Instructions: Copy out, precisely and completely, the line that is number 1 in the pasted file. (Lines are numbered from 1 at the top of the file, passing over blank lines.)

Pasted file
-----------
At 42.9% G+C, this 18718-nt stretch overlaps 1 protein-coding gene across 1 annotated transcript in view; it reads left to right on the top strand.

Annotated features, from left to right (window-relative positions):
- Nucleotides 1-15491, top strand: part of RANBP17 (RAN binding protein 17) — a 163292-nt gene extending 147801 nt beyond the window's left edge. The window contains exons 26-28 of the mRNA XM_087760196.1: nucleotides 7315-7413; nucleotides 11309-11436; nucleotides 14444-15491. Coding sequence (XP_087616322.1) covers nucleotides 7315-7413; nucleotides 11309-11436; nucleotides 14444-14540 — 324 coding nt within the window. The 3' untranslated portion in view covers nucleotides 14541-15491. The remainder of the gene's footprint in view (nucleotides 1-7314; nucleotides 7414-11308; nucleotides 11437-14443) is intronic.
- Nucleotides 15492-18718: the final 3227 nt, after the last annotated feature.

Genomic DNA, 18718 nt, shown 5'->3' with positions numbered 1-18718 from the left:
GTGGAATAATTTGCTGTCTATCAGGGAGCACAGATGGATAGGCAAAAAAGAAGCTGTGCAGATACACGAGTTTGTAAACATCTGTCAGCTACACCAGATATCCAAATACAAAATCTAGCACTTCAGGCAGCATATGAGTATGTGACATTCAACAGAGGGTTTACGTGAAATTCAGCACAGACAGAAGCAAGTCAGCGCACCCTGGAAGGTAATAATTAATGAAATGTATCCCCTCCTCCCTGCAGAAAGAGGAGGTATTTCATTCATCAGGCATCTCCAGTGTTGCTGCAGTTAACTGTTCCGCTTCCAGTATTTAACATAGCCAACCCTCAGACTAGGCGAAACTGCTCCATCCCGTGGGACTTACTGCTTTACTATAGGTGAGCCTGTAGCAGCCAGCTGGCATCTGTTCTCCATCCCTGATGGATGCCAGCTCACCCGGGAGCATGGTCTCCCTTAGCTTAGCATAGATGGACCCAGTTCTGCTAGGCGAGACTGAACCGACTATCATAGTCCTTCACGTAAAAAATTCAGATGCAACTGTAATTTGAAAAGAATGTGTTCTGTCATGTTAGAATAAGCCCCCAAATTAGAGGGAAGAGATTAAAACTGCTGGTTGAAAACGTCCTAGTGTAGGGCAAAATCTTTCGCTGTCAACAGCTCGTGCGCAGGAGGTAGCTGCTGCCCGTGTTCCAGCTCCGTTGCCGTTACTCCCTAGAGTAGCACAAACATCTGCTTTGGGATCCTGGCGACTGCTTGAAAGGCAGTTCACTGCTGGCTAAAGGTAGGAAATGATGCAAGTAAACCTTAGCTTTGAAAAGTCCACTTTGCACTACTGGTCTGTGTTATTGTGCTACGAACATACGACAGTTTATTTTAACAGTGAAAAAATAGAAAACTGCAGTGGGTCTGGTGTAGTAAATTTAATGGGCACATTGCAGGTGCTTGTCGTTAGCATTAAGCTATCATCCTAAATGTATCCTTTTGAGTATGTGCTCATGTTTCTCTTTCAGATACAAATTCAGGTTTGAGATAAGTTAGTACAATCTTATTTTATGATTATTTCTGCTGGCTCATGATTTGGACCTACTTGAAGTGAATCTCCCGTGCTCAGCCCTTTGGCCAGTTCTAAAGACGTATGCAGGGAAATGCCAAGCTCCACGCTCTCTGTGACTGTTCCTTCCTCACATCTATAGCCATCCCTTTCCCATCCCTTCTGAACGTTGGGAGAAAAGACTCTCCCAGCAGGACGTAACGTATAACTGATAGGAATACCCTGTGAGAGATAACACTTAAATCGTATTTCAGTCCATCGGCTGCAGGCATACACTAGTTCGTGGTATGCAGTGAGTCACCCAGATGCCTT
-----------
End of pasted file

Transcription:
At 42.9% G+C, this 18718-nt stretch overlaps 1 protein-coding gene across 1 annotated transcript in view; it reads left to right on the top strand.